The Filthiest Most Unforgettable Sets at Lost Lands 2021

Lost LandsLost Lands

The fourth annual Lost Lands music festival, founded by Canadian dubstep legend Excision, featured over 160 artists over the Sept 24-26 weekend. In its biggest and nastiest year to date (not just talking about the mud), the bass community raged out their pent-up pandemic energy.  

Lost Lands is where headbangers call home. It is an intense yet wholesome experience for anybody who likes weird people and loves loud shit. Located in Legend Valley, an hour east of Columbus, OH, it’s a place where dinosaurs roam, and people swear by the unspoken rules of PLUR. As I enter the gates with my wristbands (one is a rave-friendly indicator for proof of vaccination), I walk through merch booths towards a hill of hammocks. Drug and meme-themed totems guide the way to friends: a smiling caveman passes me, holding a pole that reads “legalize tree stars.”  

Among some of the top-billed names are underrated favorites that live rent-free in the hearts and minds of headbangers. Here’s our list of sets you’ll want to revisit (at least until Lost Lands 2022 and Excision’s next festival Paradise Blue in Cancun). These moments are what made Lost Lands wonky and welcoming.


VOYD encapsulated the most unique sound design and soul-disturbing dubstep in existence. It’s insufficient to call SVDDEN DEATH’s project dance music; it is a submission into darkness. The audiovisual experience of VOYD was one of the highest anticipated in the festival circuit since its debut in 2019, and did not disappoint. In this antlered alter ego, SVDDEN DEATH performed a skull-busting set that punctures expectations of bass music forever. The majority of the set consists exclusively of live IDs, the very reason this is a must-see for yourself.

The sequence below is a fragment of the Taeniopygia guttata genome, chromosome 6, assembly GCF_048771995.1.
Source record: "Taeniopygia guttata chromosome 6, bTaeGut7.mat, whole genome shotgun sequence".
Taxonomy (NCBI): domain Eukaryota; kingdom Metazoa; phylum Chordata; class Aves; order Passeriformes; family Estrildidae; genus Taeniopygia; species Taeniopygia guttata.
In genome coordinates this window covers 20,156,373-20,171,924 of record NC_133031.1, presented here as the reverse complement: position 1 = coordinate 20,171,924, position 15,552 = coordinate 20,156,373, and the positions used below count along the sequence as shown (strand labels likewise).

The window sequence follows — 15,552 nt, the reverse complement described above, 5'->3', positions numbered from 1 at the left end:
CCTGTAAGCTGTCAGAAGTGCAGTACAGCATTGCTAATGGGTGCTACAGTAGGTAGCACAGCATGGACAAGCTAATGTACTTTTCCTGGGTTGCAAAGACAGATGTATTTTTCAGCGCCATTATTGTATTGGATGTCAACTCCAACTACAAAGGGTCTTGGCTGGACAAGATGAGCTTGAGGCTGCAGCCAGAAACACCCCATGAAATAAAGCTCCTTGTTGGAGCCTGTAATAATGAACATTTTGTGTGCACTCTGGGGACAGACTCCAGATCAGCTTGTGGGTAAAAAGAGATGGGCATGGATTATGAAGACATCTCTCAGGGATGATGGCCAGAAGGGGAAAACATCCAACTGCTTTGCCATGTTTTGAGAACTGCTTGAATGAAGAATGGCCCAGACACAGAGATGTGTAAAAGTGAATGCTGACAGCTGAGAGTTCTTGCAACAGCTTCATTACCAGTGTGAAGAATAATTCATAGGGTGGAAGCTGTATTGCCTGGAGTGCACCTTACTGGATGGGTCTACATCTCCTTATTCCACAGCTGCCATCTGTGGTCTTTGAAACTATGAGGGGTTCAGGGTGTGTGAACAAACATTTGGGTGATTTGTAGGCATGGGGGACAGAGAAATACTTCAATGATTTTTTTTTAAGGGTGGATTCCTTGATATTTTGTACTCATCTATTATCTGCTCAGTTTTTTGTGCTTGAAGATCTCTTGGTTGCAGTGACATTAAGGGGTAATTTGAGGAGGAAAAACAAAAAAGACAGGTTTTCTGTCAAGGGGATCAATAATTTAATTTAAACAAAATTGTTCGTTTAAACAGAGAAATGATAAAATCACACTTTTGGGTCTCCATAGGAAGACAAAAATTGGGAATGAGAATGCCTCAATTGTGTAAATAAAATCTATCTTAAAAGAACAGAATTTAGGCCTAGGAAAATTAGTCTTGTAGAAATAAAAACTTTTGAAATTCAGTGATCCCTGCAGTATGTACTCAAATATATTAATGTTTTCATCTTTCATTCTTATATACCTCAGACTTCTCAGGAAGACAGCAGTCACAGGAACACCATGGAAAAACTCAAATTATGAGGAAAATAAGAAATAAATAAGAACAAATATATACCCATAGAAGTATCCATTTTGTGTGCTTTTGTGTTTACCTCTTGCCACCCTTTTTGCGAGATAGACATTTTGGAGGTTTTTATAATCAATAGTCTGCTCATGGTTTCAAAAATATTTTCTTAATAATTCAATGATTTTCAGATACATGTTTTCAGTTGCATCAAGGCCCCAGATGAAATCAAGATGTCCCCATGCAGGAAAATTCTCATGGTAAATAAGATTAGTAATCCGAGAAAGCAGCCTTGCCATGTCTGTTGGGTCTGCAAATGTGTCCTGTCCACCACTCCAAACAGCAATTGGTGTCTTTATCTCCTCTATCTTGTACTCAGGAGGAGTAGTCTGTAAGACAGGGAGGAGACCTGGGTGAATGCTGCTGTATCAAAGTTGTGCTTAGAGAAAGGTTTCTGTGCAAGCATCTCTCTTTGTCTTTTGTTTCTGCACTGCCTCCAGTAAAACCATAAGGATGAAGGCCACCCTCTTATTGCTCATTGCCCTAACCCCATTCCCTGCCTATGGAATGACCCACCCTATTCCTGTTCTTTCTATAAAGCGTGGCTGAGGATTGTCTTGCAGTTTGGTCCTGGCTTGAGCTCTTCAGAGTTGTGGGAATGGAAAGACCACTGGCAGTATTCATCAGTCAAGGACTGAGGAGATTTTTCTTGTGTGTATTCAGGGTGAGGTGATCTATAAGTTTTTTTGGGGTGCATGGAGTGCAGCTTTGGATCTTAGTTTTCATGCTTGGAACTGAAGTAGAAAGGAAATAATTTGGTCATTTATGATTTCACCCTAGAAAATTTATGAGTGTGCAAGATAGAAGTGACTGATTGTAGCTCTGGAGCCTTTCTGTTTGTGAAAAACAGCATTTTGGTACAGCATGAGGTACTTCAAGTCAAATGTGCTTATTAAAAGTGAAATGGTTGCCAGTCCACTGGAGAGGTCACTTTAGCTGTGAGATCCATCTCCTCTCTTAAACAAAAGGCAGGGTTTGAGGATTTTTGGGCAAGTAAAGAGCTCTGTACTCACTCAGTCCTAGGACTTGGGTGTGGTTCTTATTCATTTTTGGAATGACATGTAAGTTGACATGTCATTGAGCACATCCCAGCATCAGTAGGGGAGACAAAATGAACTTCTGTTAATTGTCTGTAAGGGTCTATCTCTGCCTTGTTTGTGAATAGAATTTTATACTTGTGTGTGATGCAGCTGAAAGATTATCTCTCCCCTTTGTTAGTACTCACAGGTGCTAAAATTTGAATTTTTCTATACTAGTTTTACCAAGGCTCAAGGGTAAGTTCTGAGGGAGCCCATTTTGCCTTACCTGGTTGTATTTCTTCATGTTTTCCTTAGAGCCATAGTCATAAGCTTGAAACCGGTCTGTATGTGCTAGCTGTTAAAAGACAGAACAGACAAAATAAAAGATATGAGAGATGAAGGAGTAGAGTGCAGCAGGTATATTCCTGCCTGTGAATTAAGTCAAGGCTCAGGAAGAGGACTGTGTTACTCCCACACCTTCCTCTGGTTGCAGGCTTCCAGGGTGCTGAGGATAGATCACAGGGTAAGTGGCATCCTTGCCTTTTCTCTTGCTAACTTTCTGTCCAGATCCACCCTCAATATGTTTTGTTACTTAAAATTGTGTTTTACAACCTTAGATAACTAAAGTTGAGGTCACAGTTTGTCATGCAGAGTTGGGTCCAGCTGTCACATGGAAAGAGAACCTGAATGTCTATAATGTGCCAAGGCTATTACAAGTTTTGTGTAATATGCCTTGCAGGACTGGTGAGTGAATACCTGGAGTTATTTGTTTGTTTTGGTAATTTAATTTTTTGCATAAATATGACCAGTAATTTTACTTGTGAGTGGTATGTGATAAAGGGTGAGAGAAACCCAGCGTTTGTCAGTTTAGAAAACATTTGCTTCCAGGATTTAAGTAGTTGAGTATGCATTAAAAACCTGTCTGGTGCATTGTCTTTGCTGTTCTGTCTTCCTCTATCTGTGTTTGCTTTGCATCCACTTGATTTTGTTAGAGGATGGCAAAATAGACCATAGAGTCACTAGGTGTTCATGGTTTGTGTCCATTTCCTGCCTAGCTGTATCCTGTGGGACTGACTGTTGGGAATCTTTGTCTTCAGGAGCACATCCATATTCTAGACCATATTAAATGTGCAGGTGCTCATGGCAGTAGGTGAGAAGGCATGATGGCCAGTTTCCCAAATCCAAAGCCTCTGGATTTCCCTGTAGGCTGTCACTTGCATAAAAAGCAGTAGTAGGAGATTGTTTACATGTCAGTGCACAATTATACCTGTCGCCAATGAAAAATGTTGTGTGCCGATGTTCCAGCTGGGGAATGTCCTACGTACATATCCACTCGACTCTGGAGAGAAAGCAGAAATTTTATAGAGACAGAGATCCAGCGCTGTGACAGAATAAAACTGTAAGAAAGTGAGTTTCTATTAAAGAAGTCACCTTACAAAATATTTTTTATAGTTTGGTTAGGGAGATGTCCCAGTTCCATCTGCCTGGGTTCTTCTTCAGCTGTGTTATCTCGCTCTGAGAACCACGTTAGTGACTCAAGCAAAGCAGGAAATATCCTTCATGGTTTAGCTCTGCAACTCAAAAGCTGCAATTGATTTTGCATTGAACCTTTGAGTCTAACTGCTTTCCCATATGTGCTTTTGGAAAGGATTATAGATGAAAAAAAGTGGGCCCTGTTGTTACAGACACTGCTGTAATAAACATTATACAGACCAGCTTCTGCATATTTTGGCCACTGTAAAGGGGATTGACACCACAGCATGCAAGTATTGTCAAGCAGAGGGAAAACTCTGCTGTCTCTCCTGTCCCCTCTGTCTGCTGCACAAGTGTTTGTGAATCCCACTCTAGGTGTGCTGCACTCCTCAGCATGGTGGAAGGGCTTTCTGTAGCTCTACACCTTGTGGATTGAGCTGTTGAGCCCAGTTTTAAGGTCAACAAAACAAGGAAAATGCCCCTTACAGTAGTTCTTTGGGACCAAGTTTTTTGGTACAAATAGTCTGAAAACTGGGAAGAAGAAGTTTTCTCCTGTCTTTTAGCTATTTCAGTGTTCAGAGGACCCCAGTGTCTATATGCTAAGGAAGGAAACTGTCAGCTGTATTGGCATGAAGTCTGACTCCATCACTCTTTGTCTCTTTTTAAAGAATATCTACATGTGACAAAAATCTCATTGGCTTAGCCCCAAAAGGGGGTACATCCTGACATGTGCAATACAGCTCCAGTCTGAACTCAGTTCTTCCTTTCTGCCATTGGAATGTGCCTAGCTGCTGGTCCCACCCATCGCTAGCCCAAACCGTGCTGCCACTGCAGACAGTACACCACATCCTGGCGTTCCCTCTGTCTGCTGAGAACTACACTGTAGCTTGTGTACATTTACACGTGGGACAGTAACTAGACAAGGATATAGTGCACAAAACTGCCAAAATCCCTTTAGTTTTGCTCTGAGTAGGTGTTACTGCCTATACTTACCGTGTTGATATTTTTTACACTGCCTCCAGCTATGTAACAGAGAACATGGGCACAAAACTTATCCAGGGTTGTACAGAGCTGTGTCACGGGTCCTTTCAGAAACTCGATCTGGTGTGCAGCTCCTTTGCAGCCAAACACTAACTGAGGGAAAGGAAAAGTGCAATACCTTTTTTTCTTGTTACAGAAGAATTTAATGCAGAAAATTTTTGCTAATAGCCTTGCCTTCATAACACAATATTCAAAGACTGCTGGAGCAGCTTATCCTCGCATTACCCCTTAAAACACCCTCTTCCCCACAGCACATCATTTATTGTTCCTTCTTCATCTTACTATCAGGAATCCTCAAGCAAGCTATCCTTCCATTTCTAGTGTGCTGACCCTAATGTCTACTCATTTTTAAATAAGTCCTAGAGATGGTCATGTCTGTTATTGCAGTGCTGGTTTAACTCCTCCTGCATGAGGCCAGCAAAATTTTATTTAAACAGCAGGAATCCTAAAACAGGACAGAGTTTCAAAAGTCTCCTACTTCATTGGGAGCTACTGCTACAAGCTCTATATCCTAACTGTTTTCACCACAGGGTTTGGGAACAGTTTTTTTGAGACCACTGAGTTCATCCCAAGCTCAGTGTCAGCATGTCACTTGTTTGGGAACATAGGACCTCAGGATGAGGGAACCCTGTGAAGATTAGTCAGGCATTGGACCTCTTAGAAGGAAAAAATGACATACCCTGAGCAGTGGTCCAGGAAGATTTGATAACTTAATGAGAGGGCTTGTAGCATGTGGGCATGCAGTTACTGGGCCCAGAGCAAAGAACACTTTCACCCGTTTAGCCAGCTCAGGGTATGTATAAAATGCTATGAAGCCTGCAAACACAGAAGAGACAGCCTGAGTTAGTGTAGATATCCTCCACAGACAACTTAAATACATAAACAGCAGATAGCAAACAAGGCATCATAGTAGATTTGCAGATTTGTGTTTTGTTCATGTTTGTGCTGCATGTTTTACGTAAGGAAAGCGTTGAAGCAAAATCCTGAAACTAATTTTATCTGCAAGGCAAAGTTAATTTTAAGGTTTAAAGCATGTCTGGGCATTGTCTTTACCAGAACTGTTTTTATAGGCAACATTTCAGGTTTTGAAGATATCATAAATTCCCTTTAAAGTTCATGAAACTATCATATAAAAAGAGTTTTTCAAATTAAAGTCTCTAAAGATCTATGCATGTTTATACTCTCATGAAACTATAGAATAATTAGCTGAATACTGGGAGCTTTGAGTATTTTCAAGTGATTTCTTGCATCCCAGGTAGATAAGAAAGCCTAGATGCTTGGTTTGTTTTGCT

Seldom will you see as much hugging and headbanging than at a SLANDER show. The LA duo’s penchant for melodic bass undulates between breaking the rail and breaking our hearts. It made for an emotional rollercoaster Saturday night but they were surely cathartic, happy tears. After back-to-back sob-worthy drops near the end, everyone in the crowd had their arm around a friend or rave bae. They finished with two unreleased tracks, “Walk On Water (Love Is Gone Pt. 2)” featuring RØRY & Dylan Matthew and a soon-to-come collab with MARAUDA, “Suffer (feat. Elle Vee)”. SLANDER has been a must-see since closing out Lost Lands 2019. Because of their ravishing hits, we all felt Superhuman again.


Lucii’s music is devastatingly beautiful, and she knows exactly when to turn up the heat. With her bewitching live vocals and spacey production, Lucii’s set during Sunday’s golden hour was mesmerizing. “I was feeling myself the day I recorded these visuals,” she tweeted afterward. She had the crowd weak in the knees, and Lucii happily took pictures with swooning fans.  

Lucii has steadily released singles since first appearing at Lost Lands 2019, and her recent collaboration “All My Thoughts” with Dion Timmer is a certified bop.